Yes, normally this means you have been reassigned. However, this is in no way related to academic performance, preliminary grades or similar factors and is simply attributable to chance. If a school receives too many applications, students will be reallocated to other schools with open spaces in order to best manage class sizes, existing facilities and available teachers.
I am looking for practice exercises for the secondary level II exam so that we can help our child prepare. I see that I can download old exams here, but I am looking for a file with prep exercises. Where can I buy something like that?
Such a file with preparation exercises is not for sale anywhere. Each private learning institute puts together the exercises on its own. Learn-Forum has employees that exclusively prepare exercise materials, which we then print. Teachers do not spend any of their valuable time in front of the copier.
Every learning institute has different course materials.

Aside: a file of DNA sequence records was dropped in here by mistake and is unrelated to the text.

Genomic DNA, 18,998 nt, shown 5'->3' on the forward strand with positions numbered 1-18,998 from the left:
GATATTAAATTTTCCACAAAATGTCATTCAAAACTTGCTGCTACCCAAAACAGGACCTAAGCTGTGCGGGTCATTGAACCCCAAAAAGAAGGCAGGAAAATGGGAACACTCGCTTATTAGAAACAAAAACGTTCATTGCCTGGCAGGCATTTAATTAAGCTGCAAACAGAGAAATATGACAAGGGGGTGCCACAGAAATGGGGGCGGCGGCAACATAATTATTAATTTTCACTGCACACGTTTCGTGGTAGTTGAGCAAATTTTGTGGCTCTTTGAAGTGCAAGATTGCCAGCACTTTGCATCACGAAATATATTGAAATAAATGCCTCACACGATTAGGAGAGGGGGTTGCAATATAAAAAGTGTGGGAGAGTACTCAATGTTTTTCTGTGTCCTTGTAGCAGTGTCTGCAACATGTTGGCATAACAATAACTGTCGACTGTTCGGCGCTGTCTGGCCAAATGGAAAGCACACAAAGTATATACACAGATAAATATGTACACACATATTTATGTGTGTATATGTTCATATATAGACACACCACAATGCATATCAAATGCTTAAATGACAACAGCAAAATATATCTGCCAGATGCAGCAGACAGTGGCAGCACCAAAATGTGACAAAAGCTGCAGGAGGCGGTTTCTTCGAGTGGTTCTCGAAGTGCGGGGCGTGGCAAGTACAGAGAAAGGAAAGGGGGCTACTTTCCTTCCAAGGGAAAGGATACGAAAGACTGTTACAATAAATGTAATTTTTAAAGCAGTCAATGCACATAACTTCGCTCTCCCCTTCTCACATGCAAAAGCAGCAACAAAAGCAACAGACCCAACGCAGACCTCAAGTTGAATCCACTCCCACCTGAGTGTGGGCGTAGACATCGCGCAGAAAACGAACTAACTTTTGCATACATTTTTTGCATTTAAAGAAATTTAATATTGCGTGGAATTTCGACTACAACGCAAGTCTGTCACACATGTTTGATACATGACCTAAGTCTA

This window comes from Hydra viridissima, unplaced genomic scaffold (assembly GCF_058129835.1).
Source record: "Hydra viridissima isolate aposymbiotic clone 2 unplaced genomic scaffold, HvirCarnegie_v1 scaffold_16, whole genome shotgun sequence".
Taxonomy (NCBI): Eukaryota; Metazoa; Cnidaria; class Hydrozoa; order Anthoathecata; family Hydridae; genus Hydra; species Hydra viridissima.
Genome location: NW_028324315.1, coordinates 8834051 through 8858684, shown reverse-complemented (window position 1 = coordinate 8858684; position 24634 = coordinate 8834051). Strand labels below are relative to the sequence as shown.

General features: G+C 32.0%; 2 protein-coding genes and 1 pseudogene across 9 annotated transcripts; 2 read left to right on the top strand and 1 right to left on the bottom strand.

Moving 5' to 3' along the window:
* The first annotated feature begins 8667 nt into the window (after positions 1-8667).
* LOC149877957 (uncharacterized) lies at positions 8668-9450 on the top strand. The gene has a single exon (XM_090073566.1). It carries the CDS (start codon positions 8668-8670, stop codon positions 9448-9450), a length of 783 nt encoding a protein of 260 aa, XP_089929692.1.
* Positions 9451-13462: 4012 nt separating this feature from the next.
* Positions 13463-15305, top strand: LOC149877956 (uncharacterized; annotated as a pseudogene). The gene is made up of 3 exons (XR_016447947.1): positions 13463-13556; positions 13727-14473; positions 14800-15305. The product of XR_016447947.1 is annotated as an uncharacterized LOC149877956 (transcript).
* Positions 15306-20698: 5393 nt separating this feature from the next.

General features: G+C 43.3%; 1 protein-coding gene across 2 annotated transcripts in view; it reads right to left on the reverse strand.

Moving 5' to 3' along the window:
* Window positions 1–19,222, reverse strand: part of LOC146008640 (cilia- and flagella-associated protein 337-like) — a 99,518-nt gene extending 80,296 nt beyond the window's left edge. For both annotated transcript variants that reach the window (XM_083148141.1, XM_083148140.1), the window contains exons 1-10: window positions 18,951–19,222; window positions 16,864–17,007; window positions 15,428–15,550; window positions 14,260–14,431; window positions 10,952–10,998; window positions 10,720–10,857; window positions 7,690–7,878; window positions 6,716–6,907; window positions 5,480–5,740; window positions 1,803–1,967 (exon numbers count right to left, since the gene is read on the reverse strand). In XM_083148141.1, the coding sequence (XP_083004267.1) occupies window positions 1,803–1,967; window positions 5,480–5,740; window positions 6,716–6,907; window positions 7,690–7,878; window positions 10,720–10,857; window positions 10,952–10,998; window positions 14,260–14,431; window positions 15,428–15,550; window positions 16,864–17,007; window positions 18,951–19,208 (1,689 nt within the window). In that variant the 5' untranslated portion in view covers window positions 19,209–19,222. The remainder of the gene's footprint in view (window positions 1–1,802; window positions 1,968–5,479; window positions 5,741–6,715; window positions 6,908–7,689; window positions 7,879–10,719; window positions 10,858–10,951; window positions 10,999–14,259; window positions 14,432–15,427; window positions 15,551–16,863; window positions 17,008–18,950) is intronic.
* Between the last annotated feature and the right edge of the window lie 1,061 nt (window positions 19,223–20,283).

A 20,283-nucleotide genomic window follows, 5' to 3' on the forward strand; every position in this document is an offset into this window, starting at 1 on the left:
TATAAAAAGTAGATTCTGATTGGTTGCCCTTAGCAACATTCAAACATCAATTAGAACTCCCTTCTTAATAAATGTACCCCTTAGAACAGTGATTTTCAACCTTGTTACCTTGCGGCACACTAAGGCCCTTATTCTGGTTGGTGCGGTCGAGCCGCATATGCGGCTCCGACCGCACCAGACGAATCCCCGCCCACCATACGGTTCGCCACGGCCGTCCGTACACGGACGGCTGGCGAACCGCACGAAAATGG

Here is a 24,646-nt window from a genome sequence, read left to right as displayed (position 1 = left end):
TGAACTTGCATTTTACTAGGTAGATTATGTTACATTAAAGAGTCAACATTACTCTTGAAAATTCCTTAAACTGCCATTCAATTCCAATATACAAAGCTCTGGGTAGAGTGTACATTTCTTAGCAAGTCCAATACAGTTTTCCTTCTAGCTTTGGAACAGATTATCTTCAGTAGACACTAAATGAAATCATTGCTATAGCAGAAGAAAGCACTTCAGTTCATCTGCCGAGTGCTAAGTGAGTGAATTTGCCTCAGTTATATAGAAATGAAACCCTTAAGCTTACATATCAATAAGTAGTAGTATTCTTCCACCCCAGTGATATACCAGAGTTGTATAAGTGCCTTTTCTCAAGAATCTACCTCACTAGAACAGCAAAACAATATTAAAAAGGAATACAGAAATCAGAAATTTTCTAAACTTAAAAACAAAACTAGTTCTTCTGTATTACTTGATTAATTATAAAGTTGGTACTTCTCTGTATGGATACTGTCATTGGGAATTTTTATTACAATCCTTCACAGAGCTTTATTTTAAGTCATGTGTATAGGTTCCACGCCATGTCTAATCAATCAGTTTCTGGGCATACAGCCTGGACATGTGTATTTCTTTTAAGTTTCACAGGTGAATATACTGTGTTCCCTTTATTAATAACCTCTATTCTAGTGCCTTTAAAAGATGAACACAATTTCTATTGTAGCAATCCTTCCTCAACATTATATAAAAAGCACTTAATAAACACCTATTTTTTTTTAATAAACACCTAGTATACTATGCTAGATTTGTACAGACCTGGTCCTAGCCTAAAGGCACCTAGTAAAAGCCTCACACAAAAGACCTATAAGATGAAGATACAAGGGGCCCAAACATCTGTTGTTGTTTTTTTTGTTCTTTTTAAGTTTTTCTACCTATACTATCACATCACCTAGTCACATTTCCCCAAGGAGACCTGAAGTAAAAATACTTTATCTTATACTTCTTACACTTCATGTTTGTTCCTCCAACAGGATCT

Is a private secondary level II or boarding school a worthwhile alternative to public school?
We believe that public secondary level II schools offer an excellent education opportunity and accompany students into their future in a way that is competent and committed. The state spends a considerable amount of tax dollars for this purpose. A private school can only offer a comparable level of quality if it charges very high tuition fees.
If your child isn’t able to make it to the public secondary level II, a good vocational school degree in combination with a future-oriented apprenticeship is definitely an option worth considering.
If you would like to learn more about vocational school (BMS), you can find more details here.
I sometimes have the impression that teachers grade unfairly. It seems as if other parents complain and are often able to obtain a better grade this way.
It’s true that there is usually some room to negotiate when it comes to grades. This is unavoidable. Generally, teachers are generous and round up rather than down. They don’t want to decrease their students’ chances of success. Exactly this is criticized by the Examination Committee.